Students practice Hot Yoga at the Purple Blossom Yoga located at 505 S. Evans Street. The studio was the first winner announced in Greenville’s Small Business Plan Competition which awarded the business $15,000. Wednesday, Feb. 6, 2013. (Aileen Devlin/The Daily Reflector)
By Wesley Brown
Friday, February 8, 2013
Pitt County’s first full-service yoga lounge — the Purple Blossom Studio in downtown Greenville — has been named the inaugural winner of the city’s 2013 Small Business Plan Competition and awarded a $15,000 cash grant to further grow its membership.
The Greenville Redevelopment Commission made the announcement this week, after the Purple Blossom Yoga Studio impressed the board with a business model that won high marks as a “complete,” yet “sensible” approach to broadening the consumer base downtown.
Since opening its doors on Jan. 7, Purple Blossom has already exceeded its annual projections, with more than 450 unique guests visiting the studio at the corner of East Fifth and South Evans streets for a combined 800 classes — many returning after their first free session to purchase a membership, owner and co-founder Suzanne McCartney said.
McCartney said Wednesday that she plans to meet with her staff in the next few weeks to brainstorm ways to keep the momentum rolling, possibly putting city funding towards operating expenses, hiring a full-time employee or expanded marketing efforts.
“I am really excited to be here and to participate in sharing yoga and developing a yoga community in the Greenville area,” said McCartney, whose business officially celebrated its grand opening on Saturday. “It’s been a very busy and interesting month and we are looking forward to more days of meeting lots of happy faces.”
Of the four applicants and 20 referrals made in the opening round of the Small Business Plan’s 2013 Competition, the Purple Blossom Yoga Studio was one of the first to enter for a chance to win between $15,000 and $30,000 for creating or expanding a business in the downtown or west Greenville redevelopment districts, said Niki Jones, the program’s administrator.
The program holds two giveaways per year and can award up to four grants annually, with the forgivable loans being funded by a bond referendum passed in 2004 for the West Greenville and Center City redevelopment areas. The Bakery Art Center, on West Fifth Street; Cartridge Plus Inc., on South Pitt Street; and Our Success Magazine, whose location has yet to be finalized, will be considered next month by the Redevelopment Commission, the board that manages grant funding.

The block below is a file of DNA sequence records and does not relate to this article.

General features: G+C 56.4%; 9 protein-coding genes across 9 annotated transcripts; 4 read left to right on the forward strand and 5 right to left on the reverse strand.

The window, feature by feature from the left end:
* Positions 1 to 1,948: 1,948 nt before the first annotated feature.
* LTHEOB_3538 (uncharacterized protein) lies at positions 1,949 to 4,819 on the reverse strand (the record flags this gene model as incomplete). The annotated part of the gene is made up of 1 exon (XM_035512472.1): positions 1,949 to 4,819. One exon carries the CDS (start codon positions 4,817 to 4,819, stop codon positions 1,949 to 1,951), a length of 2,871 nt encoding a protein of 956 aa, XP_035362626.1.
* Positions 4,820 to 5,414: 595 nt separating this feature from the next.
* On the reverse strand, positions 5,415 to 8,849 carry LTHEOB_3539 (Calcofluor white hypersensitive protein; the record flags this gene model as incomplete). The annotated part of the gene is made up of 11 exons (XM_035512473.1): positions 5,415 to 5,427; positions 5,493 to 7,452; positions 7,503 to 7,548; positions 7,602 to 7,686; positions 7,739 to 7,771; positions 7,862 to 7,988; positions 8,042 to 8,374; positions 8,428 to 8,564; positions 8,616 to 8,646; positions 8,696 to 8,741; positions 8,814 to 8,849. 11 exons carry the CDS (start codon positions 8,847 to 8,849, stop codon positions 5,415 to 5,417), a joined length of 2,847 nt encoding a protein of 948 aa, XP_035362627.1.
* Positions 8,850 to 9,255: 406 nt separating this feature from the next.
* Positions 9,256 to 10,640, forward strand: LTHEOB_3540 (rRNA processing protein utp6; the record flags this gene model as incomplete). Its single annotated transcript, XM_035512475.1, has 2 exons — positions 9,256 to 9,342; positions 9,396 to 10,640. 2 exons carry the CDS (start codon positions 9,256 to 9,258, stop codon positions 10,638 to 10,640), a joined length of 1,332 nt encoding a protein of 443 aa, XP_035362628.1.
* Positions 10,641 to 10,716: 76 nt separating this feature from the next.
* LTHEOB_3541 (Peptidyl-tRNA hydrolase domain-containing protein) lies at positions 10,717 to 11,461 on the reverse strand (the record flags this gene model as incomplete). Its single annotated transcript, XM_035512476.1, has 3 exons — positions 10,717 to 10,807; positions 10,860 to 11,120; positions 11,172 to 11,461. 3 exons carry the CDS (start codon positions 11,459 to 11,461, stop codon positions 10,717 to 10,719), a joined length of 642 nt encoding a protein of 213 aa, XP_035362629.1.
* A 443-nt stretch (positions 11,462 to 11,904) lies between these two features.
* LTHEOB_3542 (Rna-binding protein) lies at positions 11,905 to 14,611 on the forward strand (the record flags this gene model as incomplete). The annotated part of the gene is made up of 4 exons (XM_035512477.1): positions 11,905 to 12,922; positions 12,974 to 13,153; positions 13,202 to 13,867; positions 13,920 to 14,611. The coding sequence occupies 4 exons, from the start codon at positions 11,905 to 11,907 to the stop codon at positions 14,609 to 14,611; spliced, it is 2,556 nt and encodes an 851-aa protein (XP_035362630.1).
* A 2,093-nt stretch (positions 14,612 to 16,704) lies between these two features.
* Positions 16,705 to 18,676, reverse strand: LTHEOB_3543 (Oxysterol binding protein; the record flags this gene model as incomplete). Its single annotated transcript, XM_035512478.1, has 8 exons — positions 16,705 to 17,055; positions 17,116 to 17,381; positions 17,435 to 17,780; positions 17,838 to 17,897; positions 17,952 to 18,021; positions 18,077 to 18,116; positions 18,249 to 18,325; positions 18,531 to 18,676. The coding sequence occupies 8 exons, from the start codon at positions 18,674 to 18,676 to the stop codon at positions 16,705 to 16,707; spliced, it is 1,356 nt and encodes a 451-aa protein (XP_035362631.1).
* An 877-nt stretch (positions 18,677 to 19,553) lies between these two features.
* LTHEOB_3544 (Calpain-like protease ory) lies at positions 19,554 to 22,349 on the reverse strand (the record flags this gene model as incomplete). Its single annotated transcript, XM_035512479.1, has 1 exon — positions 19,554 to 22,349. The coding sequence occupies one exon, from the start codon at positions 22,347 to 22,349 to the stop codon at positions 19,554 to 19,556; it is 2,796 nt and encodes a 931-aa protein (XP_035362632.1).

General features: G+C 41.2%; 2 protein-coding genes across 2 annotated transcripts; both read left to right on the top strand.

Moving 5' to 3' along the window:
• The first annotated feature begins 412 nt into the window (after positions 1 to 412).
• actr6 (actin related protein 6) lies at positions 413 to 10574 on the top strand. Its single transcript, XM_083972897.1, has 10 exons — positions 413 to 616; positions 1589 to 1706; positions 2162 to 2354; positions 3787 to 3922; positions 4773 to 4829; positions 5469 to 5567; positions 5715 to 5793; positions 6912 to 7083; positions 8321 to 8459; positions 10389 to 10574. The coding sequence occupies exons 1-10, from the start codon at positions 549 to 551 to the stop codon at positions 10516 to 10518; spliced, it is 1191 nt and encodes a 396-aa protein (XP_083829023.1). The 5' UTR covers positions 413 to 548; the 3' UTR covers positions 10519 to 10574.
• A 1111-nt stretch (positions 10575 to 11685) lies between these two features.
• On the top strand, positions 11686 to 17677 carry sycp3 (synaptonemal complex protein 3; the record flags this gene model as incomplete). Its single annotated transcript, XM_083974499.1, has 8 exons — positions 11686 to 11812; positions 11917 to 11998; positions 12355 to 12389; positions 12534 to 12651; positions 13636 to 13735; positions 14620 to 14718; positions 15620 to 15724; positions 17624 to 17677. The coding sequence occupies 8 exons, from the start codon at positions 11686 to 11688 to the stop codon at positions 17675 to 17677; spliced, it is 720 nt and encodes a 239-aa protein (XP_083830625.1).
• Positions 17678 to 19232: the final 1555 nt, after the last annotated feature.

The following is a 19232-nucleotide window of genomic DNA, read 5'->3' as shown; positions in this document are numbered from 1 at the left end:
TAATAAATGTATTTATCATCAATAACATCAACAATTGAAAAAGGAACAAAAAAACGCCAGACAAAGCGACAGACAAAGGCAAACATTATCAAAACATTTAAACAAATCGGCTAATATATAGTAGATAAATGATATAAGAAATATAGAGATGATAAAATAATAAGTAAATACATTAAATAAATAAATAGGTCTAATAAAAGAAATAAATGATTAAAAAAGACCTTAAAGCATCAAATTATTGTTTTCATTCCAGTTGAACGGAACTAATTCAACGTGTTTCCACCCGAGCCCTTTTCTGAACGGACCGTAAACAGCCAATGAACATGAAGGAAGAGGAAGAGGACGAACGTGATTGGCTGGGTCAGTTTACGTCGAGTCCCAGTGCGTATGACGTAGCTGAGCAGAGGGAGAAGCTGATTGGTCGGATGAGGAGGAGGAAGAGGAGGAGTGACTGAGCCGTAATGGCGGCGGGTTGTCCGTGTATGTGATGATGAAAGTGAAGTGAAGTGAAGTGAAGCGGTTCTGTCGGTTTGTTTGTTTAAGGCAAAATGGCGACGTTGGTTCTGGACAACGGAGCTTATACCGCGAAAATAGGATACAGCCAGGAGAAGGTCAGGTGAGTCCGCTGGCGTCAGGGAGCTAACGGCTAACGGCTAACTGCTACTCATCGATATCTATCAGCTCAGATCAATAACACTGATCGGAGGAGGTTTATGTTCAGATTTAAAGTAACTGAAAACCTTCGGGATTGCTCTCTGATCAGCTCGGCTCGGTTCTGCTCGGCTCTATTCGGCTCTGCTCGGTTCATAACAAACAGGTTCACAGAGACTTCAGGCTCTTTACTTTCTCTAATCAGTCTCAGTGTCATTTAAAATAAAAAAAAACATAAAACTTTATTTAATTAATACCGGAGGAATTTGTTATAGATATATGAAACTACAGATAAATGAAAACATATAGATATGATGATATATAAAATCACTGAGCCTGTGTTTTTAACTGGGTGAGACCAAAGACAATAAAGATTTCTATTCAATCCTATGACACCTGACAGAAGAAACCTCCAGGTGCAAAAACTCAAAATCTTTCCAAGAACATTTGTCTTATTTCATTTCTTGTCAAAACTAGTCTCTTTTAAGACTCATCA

Purple Blossom unanimously won the approval of the Redevelopment Commission on Wednesday, presenting a business plan that achieved an almost perfect score in revenue projections, employee income and commercial equity, the major criteria on which entries are judged.
“They really had a very complete package,” said Commissioner Judy Siguaw, one of three members elected by the board to head a subcommittee to interview finalists. “Everything looked solid. The financial projections they used were very conservative and it seems that they just continue to grow.”
Filling a need
The previous owner of a interior design firm in Oxford, Miss., Suzanne McCartney moved to Greenville about two years ago with her husband, Bill McCartney, the associate vice chancellor of campus living and dining services at East Carolina University.
As a newcomer to the city, McCartney said she purposely chose to give up interior design and focus solely on yoga, an art in which she is professionally trained.
“But we discovered right away that there was no way to concentrate on yoga in Greenville, which was really interesting, considering it is a city of almost 100,000 people,” Bill McCartney said. “We learned that local yoga practitioners were faced with a hodgepodge of classes offered in doctor office conference rooms, university rec centers and nearby dance studios.”
Suzanne McCartney said she taught at two area yoga locations, but found neither to be accommodating. The frustration led her to begin talking with her husband about opening a studio that offers both individual and group sessions.
Strong believers in living and working downtown, the couple secured its present business location on Nov. 18 and began immediately renovating the space with corked floors, repainted walls and upgraded bathrooms.
With the help of four independent contractors, paid to teach sessions at $18 an hour, the studio has added four classes, which has translated into extra dollars for The Scullery and Winslow’s Tavern, where morning and evening workouts have led to coffee breaks and wine rewards.
“We are bringing people downtown that normally do not come downtown,” Bill McCartney said. “From college students to community members and beyond, people are stopping by during all hours of the day, from 6:30 in the morning to 10 o’clock at night. It truly speaks to the need of yoga in Greenville.”
Contact Wesley Brown at 252-329-9579 or firstname.lastname@example.org. Follow him on Twitter @CityWatchdog.
via The Daily Reflector.